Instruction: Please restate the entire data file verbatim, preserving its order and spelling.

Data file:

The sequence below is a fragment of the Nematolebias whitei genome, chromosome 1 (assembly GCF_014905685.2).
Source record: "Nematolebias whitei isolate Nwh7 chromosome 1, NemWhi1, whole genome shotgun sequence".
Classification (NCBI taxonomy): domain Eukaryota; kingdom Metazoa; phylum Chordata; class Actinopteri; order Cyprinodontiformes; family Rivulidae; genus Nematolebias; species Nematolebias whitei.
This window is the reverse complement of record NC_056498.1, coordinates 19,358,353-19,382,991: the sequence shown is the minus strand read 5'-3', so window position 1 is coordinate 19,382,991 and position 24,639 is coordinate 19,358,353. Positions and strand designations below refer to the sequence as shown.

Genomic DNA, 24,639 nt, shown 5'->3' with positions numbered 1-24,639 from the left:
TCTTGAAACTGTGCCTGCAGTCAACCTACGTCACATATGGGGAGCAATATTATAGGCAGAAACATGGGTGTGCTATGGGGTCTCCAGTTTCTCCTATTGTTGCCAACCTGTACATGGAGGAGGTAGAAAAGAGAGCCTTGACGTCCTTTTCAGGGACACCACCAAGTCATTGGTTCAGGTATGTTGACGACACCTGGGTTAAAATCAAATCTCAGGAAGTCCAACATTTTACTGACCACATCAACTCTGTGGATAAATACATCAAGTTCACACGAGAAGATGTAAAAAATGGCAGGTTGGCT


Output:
The sequence below is a fragment of the Nematolebias whitei genome, chromosome 1 (assembly GCF_014905685.2).
Source record: "Nematolebias whitei isolate Nwh7 chromosome 1, NemWhi1, whole genome shotgun sequence".
Classification (NCBI taxonomy): domain Eukaryota; kingdom Metazoa; phylum Chordata; class Actinopteri; order Cyprinodontiformes; family Rivulidae; genus Nematolebias; species Nematolebias whitei.
This window is the reverse complement of record NC_056498.1, coordinates 19,358,353-19,382,991: the sequence shown is the minus strand read 5'-3', so window position 1 is coordinate 19,382,991 and position 24,639 is coordinate 19,358,353. Positions and strand designations below refer to the sequence as shown.

Genomic DNA, 24,639 nt, shown 5'->3' with positions numbered 1-24,639 from the left:
TCTTGAAACTGTGCCTGCAGTCAACCTACGTCACATATGGGGAGCAATATTATAGGCAGAAACATGGGTGTGCTATGGGGTCTCCAGTTTCTCCTATTGTTGCCAACCTGTACATGGAGGAGGTAGAAAAGAGAGCCTTGACGTCCTTTTCAGGGACACCACCAAGTCATTGGTTCAGGTATGTTGACGACACCTGGGTTAAAATCAAATCTCAGGAAGTCCAACATTTTACTGACCACATCAACTCTGTGGATAAATACATCAAGTTCACACGAGAAGATGTAAAAAATGGCAGGTTGGCT